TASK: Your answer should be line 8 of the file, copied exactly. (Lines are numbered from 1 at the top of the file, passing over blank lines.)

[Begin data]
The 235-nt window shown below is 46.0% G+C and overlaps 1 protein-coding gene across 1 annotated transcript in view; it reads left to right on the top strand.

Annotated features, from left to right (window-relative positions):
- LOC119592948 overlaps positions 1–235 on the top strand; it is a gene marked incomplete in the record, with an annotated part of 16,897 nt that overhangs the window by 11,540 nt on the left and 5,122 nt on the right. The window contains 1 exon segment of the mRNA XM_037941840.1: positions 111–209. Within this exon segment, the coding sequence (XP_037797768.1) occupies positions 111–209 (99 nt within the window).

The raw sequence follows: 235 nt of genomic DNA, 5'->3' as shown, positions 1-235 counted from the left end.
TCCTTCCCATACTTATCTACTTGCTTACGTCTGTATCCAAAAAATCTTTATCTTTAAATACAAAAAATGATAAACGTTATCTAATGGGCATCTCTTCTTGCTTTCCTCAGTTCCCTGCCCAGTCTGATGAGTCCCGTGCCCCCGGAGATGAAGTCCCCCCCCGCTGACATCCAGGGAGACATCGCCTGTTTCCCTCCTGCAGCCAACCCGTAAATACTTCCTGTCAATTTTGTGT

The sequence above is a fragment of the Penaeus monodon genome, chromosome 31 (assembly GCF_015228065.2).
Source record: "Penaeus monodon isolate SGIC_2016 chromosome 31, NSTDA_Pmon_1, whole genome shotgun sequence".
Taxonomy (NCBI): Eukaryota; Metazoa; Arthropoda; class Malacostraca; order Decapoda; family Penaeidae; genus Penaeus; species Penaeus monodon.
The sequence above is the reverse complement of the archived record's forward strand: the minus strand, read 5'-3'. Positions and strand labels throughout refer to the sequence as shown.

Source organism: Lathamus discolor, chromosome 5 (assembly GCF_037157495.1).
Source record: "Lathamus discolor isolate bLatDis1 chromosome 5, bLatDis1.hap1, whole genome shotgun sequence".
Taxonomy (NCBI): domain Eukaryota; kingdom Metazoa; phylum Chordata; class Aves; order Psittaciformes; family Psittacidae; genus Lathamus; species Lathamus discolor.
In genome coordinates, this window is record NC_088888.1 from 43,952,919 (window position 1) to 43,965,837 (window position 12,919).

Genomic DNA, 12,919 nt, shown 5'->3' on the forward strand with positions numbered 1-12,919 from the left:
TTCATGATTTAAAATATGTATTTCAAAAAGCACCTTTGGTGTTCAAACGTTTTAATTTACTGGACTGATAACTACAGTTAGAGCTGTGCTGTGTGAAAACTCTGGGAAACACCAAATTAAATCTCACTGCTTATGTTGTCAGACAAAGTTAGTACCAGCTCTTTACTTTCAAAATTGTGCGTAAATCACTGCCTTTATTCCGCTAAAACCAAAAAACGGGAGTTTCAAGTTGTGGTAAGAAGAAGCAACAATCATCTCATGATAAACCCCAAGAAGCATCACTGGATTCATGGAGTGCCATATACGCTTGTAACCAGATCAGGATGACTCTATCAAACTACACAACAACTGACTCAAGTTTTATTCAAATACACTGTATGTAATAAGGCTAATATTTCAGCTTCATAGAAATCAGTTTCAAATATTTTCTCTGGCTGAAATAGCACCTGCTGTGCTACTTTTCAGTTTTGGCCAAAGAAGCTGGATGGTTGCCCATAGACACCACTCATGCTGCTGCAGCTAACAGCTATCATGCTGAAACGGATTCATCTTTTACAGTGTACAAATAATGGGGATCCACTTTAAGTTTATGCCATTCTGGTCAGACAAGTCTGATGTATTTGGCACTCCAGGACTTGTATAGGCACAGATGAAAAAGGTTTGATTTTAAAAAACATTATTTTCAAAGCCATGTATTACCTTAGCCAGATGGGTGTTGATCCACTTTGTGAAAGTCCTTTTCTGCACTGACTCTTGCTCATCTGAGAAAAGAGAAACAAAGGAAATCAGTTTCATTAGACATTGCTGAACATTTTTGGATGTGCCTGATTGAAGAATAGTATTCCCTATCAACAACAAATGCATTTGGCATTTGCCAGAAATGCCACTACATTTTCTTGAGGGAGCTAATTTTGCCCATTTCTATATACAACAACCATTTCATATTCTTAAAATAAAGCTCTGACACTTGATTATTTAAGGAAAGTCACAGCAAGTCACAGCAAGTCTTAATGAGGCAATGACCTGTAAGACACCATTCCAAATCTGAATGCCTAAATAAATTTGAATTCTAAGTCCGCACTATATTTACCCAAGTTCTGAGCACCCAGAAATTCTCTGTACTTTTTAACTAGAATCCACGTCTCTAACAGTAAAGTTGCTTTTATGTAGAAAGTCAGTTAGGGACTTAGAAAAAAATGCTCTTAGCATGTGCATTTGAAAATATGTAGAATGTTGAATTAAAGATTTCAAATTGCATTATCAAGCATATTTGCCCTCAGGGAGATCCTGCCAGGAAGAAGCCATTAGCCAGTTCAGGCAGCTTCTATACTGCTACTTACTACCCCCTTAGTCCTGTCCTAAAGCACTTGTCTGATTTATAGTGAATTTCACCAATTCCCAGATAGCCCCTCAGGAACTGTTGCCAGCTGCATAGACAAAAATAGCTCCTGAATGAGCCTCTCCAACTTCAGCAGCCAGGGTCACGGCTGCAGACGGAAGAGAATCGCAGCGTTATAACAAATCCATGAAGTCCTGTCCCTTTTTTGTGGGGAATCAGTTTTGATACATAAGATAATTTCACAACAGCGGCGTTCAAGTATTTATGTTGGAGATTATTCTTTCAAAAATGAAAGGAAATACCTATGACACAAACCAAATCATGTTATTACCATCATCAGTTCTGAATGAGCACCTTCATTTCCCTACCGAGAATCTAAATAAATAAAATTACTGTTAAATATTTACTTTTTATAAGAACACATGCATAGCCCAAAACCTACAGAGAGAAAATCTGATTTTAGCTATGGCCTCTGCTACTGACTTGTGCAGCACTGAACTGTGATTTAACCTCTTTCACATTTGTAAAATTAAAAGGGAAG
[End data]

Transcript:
Taxonomy (NCBI): Eukaryota; Metazoa; Arthropoda; class Malacostraca; order Decapoda; family Penaeidae; genus Penaeus; species Penaeus monodon.